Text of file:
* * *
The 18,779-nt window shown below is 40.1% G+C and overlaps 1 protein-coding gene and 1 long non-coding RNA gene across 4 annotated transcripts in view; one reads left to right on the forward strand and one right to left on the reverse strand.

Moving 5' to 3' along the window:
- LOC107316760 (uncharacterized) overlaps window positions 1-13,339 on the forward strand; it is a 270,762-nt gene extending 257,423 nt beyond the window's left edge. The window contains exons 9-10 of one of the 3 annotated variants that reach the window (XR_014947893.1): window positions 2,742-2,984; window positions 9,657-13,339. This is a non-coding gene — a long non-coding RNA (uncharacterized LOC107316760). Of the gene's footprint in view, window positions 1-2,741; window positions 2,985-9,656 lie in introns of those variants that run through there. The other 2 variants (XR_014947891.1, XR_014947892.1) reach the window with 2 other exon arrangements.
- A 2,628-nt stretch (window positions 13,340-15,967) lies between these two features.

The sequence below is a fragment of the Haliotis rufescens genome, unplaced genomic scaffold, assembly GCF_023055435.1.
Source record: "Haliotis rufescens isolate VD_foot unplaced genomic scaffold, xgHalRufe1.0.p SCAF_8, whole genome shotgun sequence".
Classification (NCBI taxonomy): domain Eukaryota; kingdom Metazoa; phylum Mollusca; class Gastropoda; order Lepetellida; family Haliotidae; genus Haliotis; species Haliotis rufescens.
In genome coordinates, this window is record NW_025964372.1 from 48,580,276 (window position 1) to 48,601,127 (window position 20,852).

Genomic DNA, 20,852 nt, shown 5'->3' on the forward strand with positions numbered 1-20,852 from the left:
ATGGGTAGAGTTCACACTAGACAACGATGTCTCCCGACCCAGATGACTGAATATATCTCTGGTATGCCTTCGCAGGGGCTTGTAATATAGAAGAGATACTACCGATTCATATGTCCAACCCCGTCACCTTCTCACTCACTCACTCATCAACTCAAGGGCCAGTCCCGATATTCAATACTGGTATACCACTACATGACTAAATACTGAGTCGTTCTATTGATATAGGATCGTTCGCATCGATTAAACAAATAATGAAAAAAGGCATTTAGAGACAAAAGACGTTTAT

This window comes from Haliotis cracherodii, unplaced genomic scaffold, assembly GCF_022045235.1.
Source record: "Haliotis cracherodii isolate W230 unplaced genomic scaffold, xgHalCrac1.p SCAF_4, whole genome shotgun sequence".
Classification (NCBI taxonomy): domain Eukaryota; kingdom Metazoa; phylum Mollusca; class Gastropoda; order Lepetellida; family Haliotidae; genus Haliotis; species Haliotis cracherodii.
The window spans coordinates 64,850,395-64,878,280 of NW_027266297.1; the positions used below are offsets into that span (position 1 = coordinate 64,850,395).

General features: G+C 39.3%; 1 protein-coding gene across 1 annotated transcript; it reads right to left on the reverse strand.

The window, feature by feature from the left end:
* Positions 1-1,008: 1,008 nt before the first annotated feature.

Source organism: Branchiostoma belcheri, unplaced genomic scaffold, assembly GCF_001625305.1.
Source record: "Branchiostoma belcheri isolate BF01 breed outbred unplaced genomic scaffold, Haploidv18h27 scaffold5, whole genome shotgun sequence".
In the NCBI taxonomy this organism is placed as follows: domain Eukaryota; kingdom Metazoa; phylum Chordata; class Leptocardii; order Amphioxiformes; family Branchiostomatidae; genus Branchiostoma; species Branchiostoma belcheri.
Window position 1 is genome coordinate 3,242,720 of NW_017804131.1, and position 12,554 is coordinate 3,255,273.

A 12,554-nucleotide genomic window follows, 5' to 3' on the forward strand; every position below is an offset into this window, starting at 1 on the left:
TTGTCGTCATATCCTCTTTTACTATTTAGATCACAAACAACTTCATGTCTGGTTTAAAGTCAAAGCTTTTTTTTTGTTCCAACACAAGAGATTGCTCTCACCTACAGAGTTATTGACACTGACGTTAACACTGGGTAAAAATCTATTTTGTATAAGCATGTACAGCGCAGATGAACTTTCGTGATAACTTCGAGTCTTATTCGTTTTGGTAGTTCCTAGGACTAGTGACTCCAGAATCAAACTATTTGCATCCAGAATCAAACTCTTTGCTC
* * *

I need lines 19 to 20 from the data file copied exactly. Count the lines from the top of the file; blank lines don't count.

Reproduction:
Source record: "Branchiostoma belcheri isolate BF01 breed outbred unplaced genomic scaffold, Haploidv18h27 scaffold5, whole genome shotgun sequence".
In the NCBI taxonomy this organism is placed as follows: domain Eukaryota; kingdom Metazoa; phylum Chordata; class Leptocardii; order Amphioxiformes; family Branchiostomatidae; genus Branchiostoma; species Branchiostoma belcheri.